Study shows family support, awareness benefit Latino college students


A successful transition to college life is the first step to graduating. Among Latino college students, graduation rates are on therise but still lag behind other ethnic groups.

New research from the Arizona State University Department of Psychology has demonstrated the importance of family relationships for Latino students as they adapt to college. Family dynamics—especially communication and parent awareness of their child’s daily lives—had both immediate and long-term protective effects on student well-being. The study was published in Developmental Psychology.

“Family really matters. We examined how family dynamics during the last year of high school and across the first year of college impacted Latino students’ transition to college. What we found is that family communication has lasting and positive benefits on the adjustment to university life,” said Jeri Sasser, an ASU psychology graduate student and first author on the paper.

The research team followed 207 Latino students during their last year in high school and first year of college. The study participants completed questionnaires about family communication, parent support and knowledge of their daily lives, and their own well-being when they were in high school and during their first and second semesters of college. The questions about family communication assessed the quality of communication between the students and family members such as parents, grandparents, siblings, or aunts and uncles. The student well-being measures included alcohol use and levels of depressive symptoms.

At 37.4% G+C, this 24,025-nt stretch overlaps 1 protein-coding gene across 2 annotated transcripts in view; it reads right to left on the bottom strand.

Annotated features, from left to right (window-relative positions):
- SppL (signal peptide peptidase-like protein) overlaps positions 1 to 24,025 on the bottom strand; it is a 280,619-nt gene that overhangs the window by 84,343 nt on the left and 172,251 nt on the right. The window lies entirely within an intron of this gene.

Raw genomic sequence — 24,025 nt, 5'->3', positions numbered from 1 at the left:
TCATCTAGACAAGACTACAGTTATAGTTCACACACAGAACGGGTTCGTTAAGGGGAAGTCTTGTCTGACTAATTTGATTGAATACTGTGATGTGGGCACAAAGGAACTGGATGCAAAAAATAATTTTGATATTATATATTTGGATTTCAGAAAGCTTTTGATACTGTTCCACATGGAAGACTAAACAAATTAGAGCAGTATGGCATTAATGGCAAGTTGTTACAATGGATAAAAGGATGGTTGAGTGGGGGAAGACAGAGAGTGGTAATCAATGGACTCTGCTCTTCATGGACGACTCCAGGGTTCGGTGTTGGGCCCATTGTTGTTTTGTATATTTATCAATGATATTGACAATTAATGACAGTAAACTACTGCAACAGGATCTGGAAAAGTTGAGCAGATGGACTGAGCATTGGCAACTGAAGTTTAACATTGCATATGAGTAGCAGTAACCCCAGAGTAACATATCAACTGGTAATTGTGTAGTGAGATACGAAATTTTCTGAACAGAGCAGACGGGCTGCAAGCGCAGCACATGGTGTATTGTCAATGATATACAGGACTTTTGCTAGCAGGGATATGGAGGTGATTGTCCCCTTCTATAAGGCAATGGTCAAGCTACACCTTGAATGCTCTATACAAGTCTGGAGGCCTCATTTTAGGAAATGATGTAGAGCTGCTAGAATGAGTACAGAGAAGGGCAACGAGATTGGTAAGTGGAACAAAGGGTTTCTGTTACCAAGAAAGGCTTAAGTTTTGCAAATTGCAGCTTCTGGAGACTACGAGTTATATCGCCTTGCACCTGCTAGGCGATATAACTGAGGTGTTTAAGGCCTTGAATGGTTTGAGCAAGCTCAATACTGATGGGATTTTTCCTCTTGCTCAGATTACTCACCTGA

Positive family communication during senior year of high school predicted fewer depressive symptoms during the first semester of college. The benefits of family communication persisted beyond the first semester by way of parent awareness of their child’s daily lives.

The students’ perception of how aware their parents were of what was happening in their lives was related to less alcohol use during the first and second semesters of college.

“Depressive symptoms and alcohol use tend to increase when people go to college, and that can be hard to change. This study shows that establishing family communication before the college transition may promote lower levels of depressive symptoms and alcohol use,” said Jack Waddell, an ASU psychology graduate student and second author on the paper.

The study also found that student experiences in college affected family dynamics. For example, students who reported increases in depressive symptoms during the first semester of college also reported decreasing parent support during their second semester.

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